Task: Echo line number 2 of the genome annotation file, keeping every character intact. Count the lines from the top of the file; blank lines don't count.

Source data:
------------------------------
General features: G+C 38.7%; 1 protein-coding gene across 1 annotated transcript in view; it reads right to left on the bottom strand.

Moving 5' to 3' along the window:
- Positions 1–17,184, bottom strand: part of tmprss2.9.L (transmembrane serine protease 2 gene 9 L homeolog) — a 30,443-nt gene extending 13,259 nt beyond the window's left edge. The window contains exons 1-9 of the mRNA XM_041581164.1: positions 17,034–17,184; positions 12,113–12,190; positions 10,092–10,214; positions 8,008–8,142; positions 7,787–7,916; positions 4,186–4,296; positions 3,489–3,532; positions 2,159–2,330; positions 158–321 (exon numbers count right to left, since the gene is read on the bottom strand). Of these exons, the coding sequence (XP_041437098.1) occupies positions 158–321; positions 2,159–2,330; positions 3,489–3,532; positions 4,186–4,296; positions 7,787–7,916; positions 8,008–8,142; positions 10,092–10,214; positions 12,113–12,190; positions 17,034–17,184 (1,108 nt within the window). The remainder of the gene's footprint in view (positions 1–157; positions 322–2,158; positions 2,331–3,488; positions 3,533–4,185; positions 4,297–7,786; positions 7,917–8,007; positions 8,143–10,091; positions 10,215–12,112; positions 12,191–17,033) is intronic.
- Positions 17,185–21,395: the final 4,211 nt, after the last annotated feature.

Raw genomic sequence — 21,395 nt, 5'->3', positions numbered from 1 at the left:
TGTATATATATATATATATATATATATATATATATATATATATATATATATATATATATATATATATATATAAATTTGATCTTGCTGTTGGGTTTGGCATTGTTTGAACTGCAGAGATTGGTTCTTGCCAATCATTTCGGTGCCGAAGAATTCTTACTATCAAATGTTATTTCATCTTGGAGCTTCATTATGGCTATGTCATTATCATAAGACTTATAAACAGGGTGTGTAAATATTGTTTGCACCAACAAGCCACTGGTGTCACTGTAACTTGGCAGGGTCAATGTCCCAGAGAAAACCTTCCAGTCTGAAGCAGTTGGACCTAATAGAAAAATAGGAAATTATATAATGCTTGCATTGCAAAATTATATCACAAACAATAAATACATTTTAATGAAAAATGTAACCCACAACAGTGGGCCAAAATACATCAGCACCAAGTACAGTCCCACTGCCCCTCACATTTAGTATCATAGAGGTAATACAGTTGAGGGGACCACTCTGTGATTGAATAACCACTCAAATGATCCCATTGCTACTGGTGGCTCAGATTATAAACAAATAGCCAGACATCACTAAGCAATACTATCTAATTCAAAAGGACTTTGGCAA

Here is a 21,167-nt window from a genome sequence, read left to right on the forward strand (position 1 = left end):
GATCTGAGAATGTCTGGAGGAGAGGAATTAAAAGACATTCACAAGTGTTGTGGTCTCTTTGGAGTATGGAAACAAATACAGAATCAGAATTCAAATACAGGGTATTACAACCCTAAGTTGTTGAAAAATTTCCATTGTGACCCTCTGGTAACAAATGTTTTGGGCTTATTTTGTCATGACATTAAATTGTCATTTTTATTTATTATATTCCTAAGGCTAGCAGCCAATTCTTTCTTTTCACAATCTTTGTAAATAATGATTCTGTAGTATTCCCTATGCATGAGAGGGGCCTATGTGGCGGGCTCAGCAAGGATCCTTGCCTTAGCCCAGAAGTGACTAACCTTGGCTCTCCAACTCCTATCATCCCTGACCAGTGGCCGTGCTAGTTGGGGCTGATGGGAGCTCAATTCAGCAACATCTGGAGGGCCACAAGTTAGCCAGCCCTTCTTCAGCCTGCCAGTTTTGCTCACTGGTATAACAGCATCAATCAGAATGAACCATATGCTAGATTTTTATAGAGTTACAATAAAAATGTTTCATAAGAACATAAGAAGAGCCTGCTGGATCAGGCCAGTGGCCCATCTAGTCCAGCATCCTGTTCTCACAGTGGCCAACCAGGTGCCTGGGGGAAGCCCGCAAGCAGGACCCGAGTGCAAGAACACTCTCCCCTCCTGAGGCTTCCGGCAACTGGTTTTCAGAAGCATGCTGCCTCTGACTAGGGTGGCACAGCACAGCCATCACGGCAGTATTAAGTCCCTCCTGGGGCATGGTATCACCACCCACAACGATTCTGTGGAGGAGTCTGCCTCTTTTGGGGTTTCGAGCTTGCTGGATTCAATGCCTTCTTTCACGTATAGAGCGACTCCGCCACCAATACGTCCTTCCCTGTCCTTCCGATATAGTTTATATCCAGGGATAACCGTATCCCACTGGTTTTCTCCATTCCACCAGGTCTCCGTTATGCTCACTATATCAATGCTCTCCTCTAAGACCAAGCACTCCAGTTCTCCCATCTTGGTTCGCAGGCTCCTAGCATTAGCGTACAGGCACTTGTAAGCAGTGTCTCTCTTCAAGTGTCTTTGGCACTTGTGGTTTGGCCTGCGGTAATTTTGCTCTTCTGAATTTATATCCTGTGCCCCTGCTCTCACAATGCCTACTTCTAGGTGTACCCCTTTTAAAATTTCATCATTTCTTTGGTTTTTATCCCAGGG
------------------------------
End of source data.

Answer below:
Moving 5' to 3' along the window: